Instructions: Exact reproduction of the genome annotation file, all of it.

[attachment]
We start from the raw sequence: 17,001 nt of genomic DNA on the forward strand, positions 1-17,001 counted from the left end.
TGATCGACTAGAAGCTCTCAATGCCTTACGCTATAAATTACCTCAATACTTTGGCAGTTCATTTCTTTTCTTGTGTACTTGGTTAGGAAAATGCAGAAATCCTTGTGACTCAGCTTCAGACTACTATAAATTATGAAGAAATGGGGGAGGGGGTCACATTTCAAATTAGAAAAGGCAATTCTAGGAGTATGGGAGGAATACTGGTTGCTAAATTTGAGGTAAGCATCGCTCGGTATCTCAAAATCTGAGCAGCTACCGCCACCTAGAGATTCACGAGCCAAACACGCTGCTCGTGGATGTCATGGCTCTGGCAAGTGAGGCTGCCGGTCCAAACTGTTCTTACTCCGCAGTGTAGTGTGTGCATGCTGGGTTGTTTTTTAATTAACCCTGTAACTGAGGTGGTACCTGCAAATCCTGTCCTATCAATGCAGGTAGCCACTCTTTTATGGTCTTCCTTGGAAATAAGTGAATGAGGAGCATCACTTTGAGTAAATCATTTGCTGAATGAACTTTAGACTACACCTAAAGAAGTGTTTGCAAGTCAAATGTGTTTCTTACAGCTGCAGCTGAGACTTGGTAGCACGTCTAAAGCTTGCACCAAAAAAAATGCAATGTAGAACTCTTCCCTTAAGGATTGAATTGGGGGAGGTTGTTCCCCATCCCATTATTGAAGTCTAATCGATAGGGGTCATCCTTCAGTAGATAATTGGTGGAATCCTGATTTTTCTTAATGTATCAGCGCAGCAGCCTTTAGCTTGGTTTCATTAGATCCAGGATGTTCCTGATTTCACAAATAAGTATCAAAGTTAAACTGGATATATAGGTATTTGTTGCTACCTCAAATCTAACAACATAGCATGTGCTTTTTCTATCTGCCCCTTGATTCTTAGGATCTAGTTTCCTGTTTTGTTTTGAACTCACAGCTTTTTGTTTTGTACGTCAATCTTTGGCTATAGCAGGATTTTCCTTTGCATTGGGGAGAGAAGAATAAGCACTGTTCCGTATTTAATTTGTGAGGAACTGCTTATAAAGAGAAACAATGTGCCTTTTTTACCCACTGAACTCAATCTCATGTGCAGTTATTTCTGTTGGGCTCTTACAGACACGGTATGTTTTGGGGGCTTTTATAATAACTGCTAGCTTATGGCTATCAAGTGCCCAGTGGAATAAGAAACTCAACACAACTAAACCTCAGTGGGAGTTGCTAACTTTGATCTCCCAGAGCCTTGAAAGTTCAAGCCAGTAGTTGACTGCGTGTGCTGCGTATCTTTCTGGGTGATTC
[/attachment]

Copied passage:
We start from the raw sequence: 17,001 nt of genomic DNA on the forward strand, positions 1-17,001 counted from the left end.
TGATCGACTAGAAGCTCTCAATGCCTTACGCTATAAATTACCTCAATACTTTGGCAGTTCATTTCTTTTCTTGTGTACTTGGTTAGGAAAATGCAGAAATCCTTGTGACTCAGCTTCAGACTACTATAAATTATGAAGAAATGGGGGAGGGGGTCACATTTCAAATTAGAAAAGGCAATTCTAGGAGTATGGGAGGAATACTGGTTGCTAAATTTGAGGTAAGCATCGCTCGGTATCTCAAAATCTGAGCAGCTACCGCCACCTAGAGATTCACGAGCCAAACACGCTGCTCGTGGATGTCATGGCTCTGGCAAGTGAGGCTGCCGGTCCAAACTGTTCTTACTCCGCAGTGTAGTGTGTGCATGCTGGGTTGTTTTTTAATTAACCCTGTAACTGAGGTGGTACCTGCAAATCCTGTCCTATCAATGCAGGTAGCCACTCTTTTATGGTCTTCCTTGGAAATAAGTGAATGAGGAGCATCACTTTGAGTAAATCATTTGCTGAATGAACTTTAGACTACACCTAAAGAAGTGTTTGCAAGTCAAATGTGTTTCTTACAGCTGCAGCTGAGACTTGGTAGCACGTCTAAAGCTTGCACCAAAAAAAATGCAATGTAGAACTCTTCCCTTAAGGATTGAATTGGGGGAGGTTGTTCCCCATCCCATTATTGAAGTCTAATCGATAGGGGTCATCCTTCAGTAGATAATTGGTGGAATCCTGATTTTTCTTAATGTATCAGCGCAGCAGCCTTTAGCTTGGTTTCATTAGATCCAGGATGTTCCTGATTTCACAAATAAGTATCAAAGTTAAACTGGATATATAGGTATTTGTTGCTACCTCAAATCTAACAACATAGCATGTGCTTTTTCTATCTGCCCCTTGATTCTTAGGATCTAGTTTCCTGTTTTGTTTTGAACTCACAGCTTTTTGTTTTGTACGTCAATCTTTGGCTATAGCAGGATTTTCCTTTGCATTGGGGAGAGAAGAATAAGCACTGTTCCGTATTTAATTTGTGAGGAACTGCTTATAAAGAGAAACAATGTGCCTTTTTTACCCACTGAACTCAATCTCATGTGCAGTTATTTCTGTTGGGCTCTTACAGACACGGTATGTTTTGGGGGCTTTTATAATAACTGCTAGCTTATGGCTATCAAGTGCCCAGTGGAATAAGAAACTCAACACAACTAAACCTCAGTGGGAGTTGCTAACTTTGATCTCCCAGAGCCTTGAAAGTTCAAGCCAGTAGTTGACTGCGTGTGCTGCGTATCTTTCTGGGTGATTC